Prince Harry and Meghan, the Duke and Duchess of Sussex, will stop using their HRH (his or her royal highness) titles as they are "no longer working members of the Royal Family," Buckingham Palace has said in a statement.
It comes after Harry and Meghan released a statement earlier this month detailing their desire to scale down their royal engagements and become "financially independent".
The royals said they planned to split their time between the United Kingdom and North America.
Buckingham Palace confirmed on Saturday that the Sussexes would no longer receive public funds for royal duties and will be "required to step back from Royal duties, including official military appointments."
Harry and Meghan will also repay £2.4 million (€2.8 million) to the UK government's Sovereign Grant for refurbishing their residence in the United Kingdom - Frogmore Cottage - as it will remain their UK home.
"Harry, Meghan and Archie will always be much loved members of my family," the Queen said in a statement. She said she recognised the "challenges they have experienced as a result of intense scrutiny over the last two years and support their wish for a more independent life."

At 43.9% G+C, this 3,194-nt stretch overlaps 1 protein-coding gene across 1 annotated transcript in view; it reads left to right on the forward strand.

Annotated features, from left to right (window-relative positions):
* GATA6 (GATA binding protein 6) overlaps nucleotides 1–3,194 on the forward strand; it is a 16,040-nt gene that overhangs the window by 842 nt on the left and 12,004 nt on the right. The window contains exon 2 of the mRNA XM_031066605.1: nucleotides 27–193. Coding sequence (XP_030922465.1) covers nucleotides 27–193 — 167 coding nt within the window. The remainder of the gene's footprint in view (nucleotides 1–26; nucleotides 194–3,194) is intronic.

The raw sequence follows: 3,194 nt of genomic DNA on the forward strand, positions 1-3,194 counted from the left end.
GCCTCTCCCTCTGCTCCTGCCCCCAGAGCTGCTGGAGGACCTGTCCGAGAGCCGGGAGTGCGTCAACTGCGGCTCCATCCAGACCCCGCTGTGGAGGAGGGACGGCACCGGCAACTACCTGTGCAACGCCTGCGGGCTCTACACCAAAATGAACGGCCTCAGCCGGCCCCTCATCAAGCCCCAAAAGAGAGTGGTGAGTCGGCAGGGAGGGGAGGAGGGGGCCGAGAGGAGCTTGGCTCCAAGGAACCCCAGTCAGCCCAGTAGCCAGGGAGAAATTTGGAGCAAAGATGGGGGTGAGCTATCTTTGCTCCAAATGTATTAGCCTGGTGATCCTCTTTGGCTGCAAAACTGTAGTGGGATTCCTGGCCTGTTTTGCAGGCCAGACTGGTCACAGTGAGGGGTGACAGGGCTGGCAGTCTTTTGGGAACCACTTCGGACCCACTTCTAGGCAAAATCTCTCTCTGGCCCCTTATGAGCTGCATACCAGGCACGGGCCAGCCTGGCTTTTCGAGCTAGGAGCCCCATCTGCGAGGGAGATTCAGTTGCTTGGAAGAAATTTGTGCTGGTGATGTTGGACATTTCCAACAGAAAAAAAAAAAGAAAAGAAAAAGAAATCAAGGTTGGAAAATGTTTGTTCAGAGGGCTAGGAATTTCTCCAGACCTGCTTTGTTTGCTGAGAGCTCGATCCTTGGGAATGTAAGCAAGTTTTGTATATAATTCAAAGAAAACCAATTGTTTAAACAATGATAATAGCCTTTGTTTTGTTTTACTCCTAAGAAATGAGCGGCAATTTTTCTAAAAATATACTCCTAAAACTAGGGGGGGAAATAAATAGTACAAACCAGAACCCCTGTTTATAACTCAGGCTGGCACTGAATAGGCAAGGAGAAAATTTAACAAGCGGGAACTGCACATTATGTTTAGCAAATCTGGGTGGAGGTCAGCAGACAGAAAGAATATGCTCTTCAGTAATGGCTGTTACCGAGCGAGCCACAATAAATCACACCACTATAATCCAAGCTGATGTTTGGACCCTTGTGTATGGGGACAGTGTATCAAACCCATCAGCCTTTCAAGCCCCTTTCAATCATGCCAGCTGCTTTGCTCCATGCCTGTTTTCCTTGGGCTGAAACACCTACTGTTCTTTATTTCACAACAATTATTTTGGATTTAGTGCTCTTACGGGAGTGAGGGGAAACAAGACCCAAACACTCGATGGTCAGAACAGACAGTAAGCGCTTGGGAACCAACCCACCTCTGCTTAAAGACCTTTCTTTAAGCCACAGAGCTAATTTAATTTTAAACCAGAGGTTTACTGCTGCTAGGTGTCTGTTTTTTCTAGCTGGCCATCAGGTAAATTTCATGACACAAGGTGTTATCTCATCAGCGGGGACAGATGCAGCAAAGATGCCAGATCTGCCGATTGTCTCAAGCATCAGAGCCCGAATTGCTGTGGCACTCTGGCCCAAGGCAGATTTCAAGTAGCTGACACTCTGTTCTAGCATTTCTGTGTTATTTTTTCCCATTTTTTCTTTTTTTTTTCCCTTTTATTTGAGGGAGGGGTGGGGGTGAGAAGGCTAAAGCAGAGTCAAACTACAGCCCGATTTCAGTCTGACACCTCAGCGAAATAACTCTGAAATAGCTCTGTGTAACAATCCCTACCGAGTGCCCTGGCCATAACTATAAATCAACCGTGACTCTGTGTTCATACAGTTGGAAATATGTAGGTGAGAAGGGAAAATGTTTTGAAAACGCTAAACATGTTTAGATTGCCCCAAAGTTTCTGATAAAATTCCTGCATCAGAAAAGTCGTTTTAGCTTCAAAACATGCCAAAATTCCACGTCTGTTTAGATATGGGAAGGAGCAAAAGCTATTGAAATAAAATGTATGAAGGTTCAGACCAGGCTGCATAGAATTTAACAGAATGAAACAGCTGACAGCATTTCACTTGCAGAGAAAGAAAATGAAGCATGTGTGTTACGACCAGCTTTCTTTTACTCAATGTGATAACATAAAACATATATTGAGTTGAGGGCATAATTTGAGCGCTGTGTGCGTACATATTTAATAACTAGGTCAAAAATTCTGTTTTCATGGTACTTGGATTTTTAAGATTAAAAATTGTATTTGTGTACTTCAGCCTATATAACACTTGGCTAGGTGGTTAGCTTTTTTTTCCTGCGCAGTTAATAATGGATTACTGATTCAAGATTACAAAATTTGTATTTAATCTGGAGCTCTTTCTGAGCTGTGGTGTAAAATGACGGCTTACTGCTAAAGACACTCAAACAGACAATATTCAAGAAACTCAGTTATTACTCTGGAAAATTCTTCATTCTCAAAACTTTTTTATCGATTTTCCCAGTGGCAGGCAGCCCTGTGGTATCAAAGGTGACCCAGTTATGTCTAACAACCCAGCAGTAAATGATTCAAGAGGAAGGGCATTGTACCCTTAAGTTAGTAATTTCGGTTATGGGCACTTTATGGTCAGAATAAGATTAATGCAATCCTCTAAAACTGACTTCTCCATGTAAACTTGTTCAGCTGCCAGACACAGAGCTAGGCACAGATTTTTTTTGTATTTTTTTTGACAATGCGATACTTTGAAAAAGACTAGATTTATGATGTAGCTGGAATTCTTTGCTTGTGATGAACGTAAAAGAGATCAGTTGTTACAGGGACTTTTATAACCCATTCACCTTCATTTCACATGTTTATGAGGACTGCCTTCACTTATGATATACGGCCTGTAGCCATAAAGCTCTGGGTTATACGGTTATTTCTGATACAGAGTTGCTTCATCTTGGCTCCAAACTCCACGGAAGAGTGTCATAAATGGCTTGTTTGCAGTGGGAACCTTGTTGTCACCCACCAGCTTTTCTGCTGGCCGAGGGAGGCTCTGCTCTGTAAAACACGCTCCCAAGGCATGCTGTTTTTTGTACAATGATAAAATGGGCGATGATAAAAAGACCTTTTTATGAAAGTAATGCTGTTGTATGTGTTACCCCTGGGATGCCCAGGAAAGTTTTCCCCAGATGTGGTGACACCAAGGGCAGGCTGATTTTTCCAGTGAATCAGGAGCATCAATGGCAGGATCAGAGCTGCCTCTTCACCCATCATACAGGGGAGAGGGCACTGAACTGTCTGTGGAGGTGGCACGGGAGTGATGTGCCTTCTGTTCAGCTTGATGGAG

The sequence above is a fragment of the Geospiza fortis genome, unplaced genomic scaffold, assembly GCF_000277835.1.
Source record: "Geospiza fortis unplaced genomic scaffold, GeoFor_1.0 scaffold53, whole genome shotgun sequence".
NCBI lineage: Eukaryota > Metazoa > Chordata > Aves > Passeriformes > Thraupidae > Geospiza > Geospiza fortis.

The Queen added that she was "particularly proud of how Meghan has so quickly become one of the family."
The couple, who wanted to transition to new roles within the royal family, will "no longer formally represent The Queen" but will work to "uphold the values of Her Majesty," the palace statement said.
In 1996, the Queen removed HRH titles from Princess Diana and Sarah, Duchess of York, by issuing a letters patent stating that a "former wife" of a royal with the exception of widows would not be entitled to hold the "royal highness" title.
The announcement that Harry and Meghan will instead no longer use the titles follows face-to-face talks between Prince Harry, the Queen, who is his grandmother, as well as his father Prince Charles and brother Prince William to discuss his future role within the royal family.
Meghan admitted in an ITV documentary last year that she was struggling with the media attention, particularly after the birth of the couple's son Archie.
In an October statement announcing legal action against select British tabloids, Harry said he had been "a silent witness to her private suffering for too long."